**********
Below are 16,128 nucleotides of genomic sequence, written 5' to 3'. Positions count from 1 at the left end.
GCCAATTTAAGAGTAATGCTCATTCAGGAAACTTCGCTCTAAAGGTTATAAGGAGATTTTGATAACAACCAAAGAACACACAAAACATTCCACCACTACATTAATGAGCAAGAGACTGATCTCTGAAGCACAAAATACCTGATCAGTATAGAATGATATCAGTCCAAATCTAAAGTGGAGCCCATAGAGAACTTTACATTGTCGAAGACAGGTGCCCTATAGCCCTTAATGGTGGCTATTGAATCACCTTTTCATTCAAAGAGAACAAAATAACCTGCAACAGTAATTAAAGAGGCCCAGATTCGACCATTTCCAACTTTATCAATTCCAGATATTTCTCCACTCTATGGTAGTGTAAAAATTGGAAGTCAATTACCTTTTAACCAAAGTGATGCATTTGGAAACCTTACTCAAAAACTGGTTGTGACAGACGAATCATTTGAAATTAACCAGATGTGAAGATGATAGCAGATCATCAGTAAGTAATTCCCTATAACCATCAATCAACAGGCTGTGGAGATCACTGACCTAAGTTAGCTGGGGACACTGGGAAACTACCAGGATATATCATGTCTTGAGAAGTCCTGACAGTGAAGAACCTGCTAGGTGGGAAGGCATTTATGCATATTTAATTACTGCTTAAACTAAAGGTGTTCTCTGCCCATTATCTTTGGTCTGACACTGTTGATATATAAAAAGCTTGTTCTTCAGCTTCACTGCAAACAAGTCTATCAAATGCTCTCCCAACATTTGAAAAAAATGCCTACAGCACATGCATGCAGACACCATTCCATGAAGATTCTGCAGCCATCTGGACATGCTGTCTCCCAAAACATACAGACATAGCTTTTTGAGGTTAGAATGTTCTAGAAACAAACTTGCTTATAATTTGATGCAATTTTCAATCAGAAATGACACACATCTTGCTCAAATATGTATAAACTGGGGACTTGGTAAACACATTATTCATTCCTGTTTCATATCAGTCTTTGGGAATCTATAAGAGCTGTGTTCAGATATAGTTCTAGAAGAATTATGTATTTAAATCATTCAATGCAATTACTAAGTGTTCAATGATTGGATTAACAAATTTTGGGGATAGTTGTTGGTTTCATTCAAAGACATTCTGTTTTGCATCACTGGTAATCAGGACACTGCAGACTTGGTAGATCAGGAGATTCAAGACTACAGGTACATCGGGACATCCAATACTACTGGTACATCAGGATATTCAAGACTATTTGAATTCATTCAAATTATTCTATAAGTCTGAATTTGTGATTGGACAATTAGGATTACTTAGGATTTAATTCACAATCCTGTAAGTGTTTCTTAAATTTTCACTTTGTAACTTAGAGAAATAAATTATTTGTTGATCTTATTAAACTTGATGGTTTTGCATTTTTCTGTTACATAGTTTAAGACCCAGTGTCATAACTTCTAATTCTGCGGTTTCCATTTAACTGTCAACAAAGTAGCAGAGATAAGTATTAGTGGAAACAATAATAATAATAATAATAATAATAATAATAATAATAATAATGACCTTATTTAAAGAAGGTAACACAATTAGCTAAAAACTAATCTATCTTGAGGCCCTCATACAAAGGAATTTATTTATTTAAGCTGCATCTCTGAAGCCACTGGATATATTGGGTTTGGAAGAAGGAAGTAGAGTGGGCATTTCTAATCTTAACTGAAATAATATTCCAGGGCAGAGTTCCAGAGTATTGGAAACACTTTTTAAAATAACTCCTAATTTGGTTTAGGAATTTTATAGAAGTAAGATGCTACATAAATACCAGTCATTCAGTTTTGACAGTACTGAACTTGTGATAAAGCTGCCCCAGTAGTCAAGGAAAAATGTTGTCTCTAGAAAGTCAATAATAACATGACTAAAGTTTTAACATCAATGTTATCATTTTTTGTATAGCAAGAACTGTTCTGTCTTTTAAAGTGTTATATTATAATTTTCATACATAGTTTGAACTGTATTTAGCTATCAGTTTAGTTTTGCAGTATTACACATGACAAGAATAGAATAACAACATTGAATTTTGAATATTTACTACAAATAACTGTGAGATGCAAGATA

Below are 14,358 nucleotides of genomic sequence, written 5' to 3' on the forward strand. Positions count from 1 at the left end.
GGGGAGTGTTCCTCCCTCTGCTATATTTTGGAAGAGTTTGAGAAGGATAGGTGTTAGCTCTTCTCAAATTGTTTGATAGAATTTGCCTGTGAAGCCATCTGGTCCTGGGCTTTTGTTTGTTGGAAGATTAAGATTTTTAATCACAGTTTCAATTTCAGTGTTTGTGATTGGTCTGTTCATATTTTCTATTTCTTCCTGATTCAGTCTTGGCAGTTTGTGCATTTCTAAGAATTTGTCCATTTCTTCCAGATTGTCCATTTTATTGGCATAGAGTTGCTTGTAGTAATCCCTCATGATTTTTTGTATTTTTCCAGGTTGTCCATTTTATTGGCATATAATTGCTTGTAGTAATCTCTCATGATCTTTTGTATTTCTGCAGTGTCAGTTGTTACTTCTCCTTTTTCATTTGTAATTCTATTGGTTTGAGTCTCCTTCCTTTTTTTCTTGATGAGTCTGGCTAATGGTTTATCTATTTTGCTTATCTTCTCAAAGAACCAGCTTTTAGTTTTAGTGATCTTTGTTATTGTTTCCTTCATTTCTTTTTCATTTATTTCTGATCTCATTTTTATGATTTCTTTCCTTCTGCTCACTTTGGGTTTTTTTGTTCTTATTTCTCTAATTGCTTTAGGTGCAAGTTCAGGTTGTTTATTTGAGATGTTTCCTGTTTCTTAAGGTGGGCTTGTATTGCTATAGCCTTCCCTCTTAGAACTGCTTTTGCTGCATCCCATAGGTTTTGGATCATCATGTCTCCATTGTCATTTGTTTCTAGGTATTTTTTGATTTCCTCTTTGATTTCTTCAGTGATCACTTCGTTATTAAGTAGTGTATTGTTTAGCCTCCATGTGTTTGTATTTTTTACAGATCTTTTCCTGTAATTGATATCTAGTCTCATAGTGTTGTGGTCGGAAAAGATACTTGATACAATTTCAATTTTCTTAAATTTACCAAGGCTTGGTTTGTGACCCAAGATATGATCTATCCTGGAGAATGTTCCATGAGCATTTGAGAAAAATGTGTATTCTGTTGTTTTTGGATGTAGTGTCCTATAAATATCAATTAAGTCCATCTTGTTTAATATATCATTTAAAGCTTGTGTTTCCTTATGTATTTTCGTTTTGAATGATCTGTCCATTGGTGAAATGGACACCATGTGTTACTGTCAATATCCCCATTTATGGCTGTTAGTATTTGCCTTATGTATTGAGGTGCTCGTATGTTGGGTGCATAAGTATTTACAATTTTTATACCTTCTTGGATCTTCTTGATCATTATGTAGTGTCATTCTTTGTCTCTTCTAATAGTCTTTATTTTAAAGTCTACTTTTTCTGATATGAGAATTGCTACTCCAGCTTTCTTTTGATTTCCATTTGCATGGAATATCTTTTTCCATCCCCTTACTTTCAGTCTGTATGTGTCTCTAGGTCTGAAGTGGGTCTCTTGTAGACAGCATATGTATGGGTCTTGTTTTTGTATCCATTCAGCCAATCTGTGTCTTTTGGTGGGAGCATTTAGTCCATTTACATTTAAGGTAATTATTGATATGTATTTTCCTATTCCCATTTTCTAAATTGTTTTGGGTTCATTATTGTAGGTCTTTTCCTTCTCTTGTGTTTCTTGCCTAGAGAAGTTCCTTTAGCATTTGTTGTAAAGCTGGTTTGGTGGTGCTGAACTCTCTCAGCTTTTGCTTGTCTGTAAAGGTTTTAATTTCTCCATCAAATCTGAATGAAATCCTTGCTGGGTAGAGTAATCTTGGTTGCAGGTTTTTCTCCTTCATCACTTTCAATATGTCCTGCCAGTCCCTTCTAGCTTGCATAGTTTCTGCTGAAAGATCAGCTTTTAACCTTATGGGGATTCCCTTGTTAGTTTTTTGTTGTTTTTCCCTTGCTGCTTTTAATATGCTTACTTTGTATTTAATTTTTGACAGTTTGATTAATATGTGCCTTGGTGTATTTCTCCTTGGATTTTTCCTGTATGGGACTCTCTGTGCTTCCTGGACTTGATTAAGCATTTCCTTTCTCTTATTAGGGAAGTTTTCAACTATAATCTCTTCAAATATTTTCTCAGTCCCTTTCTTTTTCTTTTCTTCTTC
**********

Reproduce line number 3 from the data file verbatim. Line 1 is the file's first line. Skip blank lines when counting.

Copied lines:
Below are 14,358 nucleotides of genomic sequence, written 5' to 3' on the forward strand. Positions count from 1 at the left end.